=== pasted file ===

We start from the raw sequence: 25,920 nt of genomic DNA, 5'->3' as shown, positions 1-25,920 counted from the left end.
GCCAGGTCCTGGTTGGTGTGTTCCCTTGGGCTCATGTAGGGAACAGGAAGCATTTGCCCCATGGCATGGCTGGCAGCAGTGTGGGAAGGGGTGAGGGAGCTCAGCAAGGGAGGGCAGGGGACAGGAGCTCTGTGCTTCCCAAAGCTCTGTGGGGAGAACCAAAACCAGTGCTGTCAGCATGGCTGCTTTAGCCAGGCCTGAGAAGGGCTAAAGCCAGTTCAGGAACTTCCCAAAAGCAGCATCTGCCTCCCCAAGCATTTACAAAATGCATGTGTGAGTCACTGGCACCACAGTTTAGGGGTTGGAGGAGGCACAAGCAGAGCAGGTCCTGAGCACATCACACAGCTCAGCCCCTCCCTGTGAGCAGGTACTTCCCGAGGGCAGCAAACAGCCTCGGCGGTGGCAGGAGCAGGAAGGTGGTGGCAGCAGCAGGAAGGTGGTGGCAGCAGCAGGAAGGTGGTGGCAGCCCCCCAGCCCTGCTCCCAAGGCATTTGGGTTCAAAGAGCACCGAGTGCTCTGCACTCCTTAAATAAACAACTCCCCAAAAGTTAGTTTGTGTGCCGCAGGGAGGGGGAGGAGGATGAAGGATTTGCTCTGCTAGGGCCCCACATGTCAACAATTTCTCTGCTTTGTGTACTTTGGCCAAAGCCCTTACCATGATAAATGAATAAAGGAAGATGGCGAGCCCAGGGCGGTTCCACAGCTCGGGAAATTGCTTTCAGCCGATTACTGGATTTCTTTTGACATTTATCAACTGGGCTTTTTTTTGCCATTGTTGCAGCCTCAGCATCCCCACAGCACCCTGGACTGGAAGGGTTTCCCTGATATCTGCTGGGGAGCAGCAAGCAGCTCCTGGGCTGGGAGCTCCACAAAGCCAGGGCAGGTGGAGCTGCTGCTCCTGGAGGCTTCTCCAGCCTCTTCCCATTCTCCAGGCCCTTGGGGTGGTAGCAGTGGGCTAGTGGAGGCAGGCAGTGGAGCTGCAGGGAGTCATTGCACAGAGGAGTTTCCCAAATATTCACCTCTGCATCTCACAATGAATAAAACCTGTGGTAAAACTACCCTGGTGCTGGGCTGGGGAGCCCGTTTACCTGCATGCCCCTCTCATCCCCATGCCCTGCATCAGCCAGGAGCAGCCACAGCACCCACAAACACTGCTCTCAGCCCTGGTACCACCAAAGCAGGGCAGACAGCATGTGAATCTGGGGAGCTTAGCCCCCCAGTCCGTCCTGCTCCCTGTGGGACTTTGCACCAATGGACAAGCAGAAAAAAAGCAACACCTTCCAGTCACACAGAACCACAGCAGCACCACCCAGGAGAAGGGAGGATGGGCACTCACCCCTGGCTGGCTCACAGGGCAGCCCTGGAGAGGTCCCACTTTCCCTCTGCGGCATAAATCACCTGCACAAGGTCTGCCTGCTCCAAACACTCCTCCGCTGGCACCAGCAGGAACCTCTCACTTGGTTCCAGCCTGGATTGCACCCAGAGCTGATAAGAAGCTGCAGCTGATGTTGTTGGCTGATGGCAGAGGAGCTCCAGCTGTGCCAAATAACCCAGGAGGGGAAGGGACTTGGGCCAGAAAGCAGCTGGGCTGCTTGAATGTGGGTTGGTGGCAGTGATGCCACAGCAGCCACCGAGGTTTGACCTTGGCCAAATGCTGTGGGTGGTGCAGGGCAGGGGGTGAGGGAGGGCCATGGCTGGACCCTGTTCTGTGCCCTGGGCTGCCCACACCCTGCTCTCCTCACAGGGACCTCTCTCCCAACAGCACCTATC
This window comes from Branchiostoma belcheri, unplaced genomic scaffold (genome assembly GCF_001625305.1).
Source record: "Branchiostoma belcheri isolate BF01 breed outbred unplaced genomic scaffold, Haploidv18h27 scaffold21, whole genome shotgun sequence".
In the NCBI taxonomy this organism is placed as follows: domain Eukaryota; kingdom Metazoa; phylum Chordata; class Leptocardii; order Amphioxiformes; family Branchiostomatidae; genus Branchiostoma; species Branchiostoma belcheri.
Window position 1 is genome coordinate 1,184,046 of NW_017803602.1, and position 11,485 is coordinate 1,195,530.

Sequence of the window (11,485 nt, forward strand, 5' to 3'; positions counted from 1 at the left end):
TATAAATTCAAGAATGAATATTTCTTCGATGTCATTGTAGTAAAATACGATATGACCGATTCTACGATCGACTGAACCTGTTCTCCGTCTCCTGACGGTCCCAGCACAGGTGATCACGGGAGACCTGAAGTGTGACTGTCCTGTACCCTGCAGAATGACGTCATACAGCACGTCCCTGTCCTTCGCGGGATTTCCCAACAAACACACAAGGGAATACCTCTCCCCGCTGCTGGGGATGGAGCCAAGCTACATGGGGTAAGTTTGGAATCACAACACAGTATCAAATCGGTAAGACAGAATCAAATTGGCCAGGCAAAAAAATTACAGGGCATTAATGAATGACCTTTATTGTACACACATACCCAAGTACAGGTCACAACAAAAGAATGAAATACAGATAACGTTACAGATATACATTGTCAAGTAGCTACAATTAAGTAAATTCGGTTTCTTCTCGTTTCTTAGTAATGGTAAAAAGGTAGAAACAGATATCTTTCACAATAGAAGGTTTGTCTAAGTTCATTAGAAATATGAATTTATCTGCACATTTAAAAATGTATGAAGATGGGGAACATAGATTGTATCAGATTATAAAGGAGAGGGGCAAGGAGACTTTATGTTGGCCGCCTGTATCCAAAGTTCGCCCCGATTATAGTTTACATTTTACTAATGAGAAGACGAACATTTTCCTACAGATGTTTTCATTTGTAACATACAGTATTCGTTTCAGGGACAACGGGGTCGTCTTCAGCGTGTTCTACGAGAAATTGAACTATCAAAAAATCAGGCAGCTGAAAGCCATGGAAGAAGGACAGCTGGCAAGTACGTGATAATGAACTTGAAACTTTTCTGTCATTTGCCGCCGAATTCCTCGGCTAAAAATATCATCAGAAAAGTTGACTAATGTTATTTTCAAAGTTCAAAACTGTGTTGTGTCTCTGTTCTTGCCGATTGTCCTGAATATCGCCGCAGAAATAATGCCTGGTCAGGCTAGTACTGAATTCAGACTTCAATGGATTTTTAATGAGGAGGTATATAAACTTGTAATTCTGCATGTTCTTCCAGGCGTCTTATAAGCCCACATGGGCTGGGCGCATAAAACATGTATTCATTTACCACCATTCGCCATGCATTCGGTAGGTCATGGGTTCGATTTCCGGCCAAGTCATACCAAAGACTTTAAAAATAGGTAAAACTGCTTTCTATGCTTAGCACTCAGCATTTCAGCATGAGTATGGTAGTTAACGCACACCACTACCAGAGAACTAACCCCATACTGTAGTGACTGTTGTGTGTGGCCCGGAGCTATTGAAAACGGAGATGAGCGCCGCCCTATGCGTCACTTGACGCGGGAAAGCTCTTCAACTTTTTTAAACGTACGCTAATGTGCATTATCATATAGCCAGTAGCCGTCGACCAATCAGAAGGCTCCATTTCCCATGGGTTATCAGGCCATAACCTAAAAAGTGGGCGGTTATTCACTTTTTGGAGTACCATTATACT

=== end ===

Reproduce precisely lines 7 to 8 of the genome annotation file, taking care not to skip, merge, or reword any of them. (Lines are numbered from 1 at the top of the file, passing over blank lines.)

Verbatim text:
Sequence of the window (11,485 nt, forward strand, 5' to 3'; positions counted from 1 at the left end):
TATAAATTCAAGAATGAATATTTCTTCGATGTCATTGTAGTAAAATACGATATGACCGATTCTACGATCGACTGAACCTGTTCTCCGTCTCCTGACGGTCCCAGCACAGGTGATCACGGGAGACCTGAAGTGTGACTGTCCTGTACCCTGCAGAATGACGTCATACAGCACGTCCCTGTCCTTCGCGGGATTTCCCAACAAACACACAAGGGAATACCTCTCCCCGCTGCTGGGGATGGAGCCAAGCTACATGGGGTAAGTTTGGAATCACAACACAGTATCAAATCGGTAAGACAGAATCAAATTGGCCAGGCAAAAAAATTACAGGGCATTAATGAATGACCTTTATTGTACACACATACCCAAGTACAGGTCACAACAAAAGAATGAAATACAGATAACGTTACAGATATACATTGTCAAGTAGCTACAATTAAGTAAATTCGGTTTCTTCTCGTTTCTTAGTAATGGTAAAAAGGTAGAAACAGATATCTTTCACAATAGAAGGTTTGTCTAAGTTCATTAGAAATATGAATTTATCTGCACATTTAAAAATGTATGAAGATGGGGAACATAGATTGTATCAGATTATAAAGGAGAGGGGCAAGGAGACTTTATGTTGGCCGCCTGTATCCAAAGTTCGCCCCGATTATAGTTTACATTTTACTAATGAGAAGACGAACATTTTCCTACAGATGTTTTCATTTGTAACATACAGTATTCGTTTCAGGGACAACGGGGTCGTCTTCAGCGTGTTCTACGAGAAATTGAACTATCAAAAAATCAGGCAGCTGAAAGCCATGGAAGAAGGACAGCTGGCAAGTACGTGATAATGAACTTGAAACTTTTCTGTCATTTGCCGCCGAATTCCTCGGCTAAAAATATCATCAGAAAAGTTGACTAATGTTATTTTCAAAGTTCAAAACTGTGTTGTGTCTCTGTTCTTGCCGATTGTCCTGAATATCGCCGCAGAAATAATGCCTGGTCAGGCTAGTACTGAATTCAGACTTCAATGGATTTTTAATGAGGAGGTATATAAACTTGTAATTCTGCATGTTCTTCCAGGCGTCTTATAAGCCCACATGGGCTGGGCGCATAAAACATGTATTCATTTACCACCATTCGCCATGCATTCGGTAGGTCATGGGTTCGATTTCCGGCCAAGTCATACCAAAGACTTTAAAAATAGGTAAAACTGCTTTCTATGCTTAGCACTCAGCATTTCAGCATGAGTATGGTAGTTAACGCACACCACTACCAGAGAACTAACCCCATACTGTAGTGACTGTTGTGTGTGGCCCGGAGCTATTGAAAACGGAGATGAGCGCCGCCCTATGCGTCACTTGACGCGGGAAAGCTCTTCAACTTTTTTAAACGTACGCTAATGTGCATTATCATATAGCCAGTAGCCGTCGACCAATCAGAAGGCTCCATTTCCCATGGGTTATCAGGCCATAACCTAAAAAGTGGGCGGTTATTCACTTTTTGGAGTACCATTATACT